Author

Tin VoFollow

Document Type

Dissertation

Degree Name

Doctor of Philosophy (PhD)

Department

Social Work

Program Name/Specialization

Studies in Social Work Practice

Faculty/School

Lyle S. Hallman Faculty of Social Work

First Advisor

Michael R. Woodford

Advisor Role

Chair

Abstract

Participating in queer sports groups, rainbow choirs, trans virtual discussion groups and other Two-Spirit, lesbian, gay, bisexual, transgender, queer, and other sexually and gender diverse (2SLGBTQ+) leisure activities can offer participants safety from societal heterosexism and cisgenderism and opportunities for community connection and peer support, as well as foster their overall wellbeing. Yet, transgender/gender nonconforming (TGNC), racialized, and/or disabled individuals, and those with other diverse identities are often marginalized in these spaces. Though researchers have studied exclusion within 2SLGBTQ+ leisure spaces, relatively little is known about how the climate of these spaces shapes social and mental health outcomes. Connected to this gap, little is known about risk factors for facing negative climates, resilience-promoting factors, and different resilience and resistance processes. To ensure that all participants benefit from engaging in 2SLGBTQ+ leisure spaces, it is important to address these issues to strengthen the empirical basis informing interventions to enhance 2SLGBTQ+ leisure spaces and promote positive outcomes among their participants.

Guided by a multi-faceted theoretical framework consisting of minority stress theory, resilience, intersectionality, the socioecological framework, and whiteness theory, and using mixed methods (quantitative survey; qualitative interviews), I address these gaps through my dissertation via three manuscripts, each with a different type of analysis. Drawing on survey data in manuscript 1, I examined the relationship between experiencing intersectional discrimination and social and mental wellbeing, finding that social belonging mediated the discrimination-mental health relationship, which was moderated by antidiscrimination policies and inclusive leadership practice. I also found that disability and its interaction with gender were risk factors for discrimination. In manuscript 2, the first of two mixed methods studies, focusing on climate and social belonging, I quantitatively identified contentious, ambivalent, and welcoming climate profiles across experiential and psychological climate indicators and found lowest belonging in the contentious climate profile, moderate belonging in the ambivalent climate profile, and highest belonging in the welcoming climate profile. Additionally, I qualitatively uncovered processes underlying the climate-belonging relationship, such as dismissive attitudes toward marginalization among members within leisure spaces characterized by negative climates. In manuscript 3, addressing climate and mental health, I found that a more hostile experiential climate was associated with greater psychological distress, while a more inclusive psychological climate was associated with greater positive mental health. Furthermore, 2SLGBTQ+ pride, resilient coping, and social support from friends promotes mental health, but did not moderate the relationship between climate and mental health. Qualitatively, individuals engaged in resistance strategies to process and cope with negative climates through acts such as “passing” behaviours, intervening, and finding new leisure spaces.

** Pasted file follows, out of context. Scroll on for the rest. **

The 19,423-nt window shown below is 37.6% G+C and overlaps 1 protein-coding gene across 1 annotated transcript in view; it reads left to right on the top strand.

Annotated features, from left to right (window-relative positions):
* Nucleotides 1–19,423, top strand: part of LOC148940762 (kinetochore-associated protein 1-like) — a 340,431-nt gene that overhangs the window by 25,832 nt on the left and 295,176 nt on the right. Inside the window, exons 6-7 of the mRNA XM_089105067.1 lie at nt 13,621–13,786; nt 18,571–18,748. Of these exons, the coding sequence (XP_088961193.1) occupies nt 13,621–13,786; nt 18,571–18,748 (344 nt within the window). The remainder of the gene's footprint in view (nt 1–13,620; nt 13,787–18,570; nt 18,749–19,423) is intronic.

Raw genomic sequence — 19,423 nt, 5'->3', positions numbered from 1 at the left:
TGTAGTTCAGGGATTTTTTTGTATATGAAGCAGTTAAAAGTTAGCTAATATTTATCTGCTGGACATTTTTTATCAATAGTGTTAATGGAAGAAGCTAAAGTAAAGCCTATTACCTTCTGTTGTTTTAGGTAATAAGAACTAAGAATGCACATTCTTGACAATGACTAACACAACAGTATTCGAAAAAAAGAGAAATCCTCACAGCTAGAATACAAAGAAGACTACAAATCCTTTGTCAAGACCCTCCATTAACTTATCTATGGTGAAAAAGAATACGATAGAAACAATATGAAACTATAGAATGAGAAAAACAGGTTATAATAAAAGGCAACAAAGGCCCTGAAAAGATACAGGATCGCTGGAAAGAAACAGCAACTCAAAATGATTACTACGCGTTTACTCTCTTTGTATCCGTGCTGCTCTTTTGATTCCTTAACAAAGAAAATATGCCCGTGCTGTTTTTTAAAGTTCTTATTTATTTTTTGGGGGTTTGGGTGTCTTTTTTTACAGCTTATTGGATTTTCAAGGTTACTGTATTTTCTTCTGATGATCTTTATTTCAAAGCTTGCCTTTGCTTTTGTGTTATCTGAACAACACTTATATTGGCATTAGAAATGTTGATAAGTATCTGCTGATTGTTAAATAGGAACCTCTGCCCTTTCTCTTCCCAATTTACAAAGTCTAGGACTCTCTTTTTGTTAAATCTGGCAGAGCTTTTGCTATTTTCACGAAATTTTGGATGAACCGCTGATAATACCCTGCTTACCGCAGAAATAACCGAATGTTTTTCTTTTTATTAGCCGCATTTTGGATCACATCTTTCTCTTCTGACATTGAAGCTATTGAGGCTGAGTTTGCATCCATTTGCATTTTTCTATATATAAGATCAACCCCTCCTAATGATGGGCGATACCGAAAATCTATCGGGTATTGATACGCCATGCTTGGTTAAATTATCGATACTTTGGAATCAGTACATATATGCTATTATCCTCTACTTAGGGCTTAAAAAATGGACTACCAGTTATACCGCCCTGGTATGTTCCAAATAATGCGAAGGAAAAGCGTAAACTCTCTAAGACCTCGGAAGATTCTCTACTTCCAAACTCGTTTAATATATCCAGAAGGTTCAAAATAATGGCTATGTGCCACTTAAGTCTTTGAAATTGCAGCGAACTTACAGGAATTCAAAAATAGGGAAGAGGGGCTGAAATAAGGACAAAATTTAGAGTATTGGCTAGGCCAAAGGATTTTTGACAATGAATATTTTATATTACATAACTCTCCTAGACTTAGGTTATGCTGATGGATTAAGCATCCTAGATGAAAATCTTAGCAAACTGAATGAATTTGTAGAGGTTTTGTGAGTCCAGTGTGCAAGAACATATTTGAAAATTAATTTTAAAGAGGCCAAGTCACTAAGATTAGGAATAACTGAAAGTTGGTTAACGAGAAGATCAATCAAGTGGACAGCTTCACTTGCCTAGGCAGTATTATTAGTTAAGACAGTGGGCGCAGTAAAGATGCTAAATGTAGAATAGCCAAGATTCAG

The findings have implications for social workers and allied professionals. Micro-practice interventions should include engaging in competent inclusive practices with diverse clients, such as recognizing intersectionality and the associated complexities. Organizational and policy interventions should include identifying and implementing strategies that address systems of oppression and homonormativity in 2SLGBTQ+ leisure spaces, such as training to prevent and intervene on discrimination. Moreover, my research offers implications for studying minority stressors, climate, resilience, and intersectionality, such as the value of using mixed methods and examining both experiential and psychological climate. Addressing the of climate of 2SLGBTQ+ leisure spaces and its implications for diverse individuals is pertinent to ensuring that all participants benefit from engaging in 2SLGBTQ+ leisure spaces.

Convocation Year

2022

Convocation Season

Fall

Available for download on Friday, September 01, 2023

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